*Large pothole in the middle part of the canyon; can't miss it. Also a tiny seep in the lower canyon just above the 4wd road.

Of course. I am here to receive help in whatever form it comes in. We all have blind spots we need assistance seeing from time to time.

That Slickhorn route seems a great option. When you say E Slickhorn, I'm assuming you mean the next major canyon east along the San Juan, unnamed on the map across from Cowboy Hat, before John's?

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Reef&Ruins

Colorado Plateau is calling...
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Spoken like a gentleman. Thanks.

I did a bunch of backpacking earlier this year myself, doing loops to avoid hitchhiking. If you're looking for something a bit more adventurous than the classic Kane-Bullet loop, try hiking down Slickhorn (any of the entrances) down to the river, follow the mining track to E Slickhorn, and then up E Slickhorn back to your car. Beautiful, with great ruins and enough route-finding to keep you entertained. I've always found water in E Slickhorn*, though I'd bet money that it's completely dry now. But the San Juan is obviously reliable so you can just tank up there.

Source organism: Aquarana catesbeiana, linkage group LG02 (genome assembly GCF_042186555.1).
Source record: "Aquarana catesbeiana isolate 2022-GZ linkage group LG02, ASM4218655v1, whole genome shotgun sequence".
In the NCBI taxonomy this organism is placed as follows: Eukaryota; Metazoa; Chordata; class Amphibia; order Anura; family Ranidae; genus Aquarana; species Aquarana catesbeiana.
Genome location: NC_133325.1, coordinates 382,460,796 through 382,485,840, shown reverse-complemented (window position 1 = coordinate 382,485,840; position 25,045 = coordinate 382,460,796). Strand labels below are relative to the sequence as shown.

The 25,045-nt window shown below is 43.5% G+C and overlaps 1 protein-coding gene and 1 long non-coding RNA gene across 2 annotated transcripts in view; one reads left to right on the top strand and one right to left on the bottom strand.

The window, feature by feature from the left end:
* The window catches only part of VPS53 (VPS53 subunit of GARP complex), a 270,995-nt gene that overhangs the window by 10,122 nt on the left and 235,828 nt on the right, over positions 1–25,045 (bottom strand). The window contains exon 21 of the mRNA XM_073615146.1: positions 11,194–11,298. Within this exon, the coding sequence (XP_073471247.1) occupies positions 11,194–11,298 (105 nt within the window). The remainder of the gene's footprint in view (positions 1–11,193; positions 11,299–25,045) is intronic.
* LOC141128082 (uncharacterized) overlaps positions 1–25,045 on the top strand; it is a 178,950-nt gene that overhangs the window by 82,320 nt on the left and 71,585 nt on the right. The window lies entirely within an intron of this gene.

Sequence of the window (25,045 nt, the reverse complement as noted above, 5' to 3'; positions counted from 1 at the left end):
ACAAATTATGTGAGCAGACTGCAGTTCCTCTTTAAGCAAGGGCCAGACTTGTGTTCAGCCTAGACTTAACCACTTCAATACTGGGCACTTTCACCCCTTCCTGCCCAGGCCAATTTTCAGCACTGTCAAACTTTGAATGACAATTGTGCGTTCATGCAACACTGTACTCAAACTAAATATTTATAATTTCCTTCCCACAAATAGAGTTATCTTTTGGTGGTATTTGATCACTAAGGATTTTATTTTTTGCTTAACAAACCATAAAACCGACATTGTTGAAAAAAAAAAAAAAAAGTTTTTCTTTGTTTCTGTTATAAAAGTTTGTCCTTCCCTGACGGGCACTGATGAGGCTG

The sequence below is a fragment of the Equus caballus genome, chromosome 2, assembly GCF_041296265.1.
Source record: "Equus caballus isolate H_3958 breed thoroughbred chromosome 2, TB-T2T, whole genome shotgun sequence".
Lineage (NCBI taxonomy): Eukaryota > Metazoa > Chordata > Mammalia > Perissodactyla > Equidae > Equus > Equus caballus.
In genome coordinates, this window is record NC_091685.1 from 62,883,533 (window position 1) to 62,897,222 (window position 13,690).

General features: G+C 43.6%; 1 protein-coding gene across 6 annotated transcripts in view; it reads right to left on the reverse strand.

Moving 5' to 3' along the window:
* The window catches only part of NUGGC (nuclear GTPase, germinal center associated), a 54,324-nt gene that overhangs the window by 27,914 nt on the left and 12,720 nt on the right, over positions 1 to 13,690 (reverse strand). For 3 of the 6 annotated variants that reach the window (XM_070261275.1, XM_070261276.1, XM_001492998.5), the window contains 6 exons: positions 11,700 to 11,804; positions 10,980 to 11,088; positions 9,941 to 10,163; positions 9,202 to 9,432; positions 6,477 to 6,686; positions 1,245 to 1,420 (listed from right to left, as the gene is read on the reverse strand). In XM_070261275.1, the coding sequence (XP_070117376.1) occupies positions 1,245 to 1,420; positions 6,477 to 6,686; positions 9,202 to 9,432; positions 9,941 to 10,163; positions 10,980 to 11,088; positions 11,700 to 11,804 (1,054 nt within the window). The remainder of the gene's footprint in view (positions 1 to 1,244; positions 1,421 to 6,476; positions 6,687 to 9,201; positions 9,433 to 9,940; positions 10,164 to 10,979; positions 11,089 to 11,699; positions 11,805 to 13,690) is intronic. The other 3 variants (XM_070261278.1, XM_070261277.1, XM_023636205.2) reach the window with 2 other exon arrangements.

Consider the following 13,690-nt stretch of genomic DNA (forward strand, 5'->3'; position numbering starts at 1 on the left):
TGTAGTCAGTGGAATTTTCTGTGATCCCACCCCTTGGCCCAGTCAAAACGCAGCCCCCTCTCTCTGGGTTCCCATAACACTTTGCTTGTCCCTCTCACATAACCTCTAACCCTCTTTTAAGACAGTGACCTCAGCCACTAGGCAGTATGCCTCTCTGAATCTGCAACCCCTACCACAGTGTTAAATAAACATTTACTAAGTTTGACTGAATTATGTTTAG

*Large pothole in the middle part of the canyon; can't miss it. Also a tiny seep in the lower canyon just above the 4wd road.
I need to talk to you about Slickhorn canyon.
 

LarryBoy

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Of course. I am here to receive help in whatever form it comes in. We all have blind spots we need assistance seeing from time to time.

That Slickhorn route seems a great option. When you say E Slickhorn, I'm assuming you mean the next major canyon east along the San Juan, unnamed on the map across from Cowboy Hat, before John's?

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Yep exactly. If you're gonna do this route, I'd strongly suggest picking up a copy of Michael Kelsey's Non-technical Hiking Guide to the Colorado Plateau which has beta for both Slickhorn and E Slickhorn. The normal Kelsey Disclaimer applies - his maps are terrible, times are ludicrously fast, and some info is just flat-out wrong (he claims that you can hike all the way down to the San Juan in either canyon - in reality, you'd need a wingsuit in E Slickhorn). Nonetheless, it's worth picking up.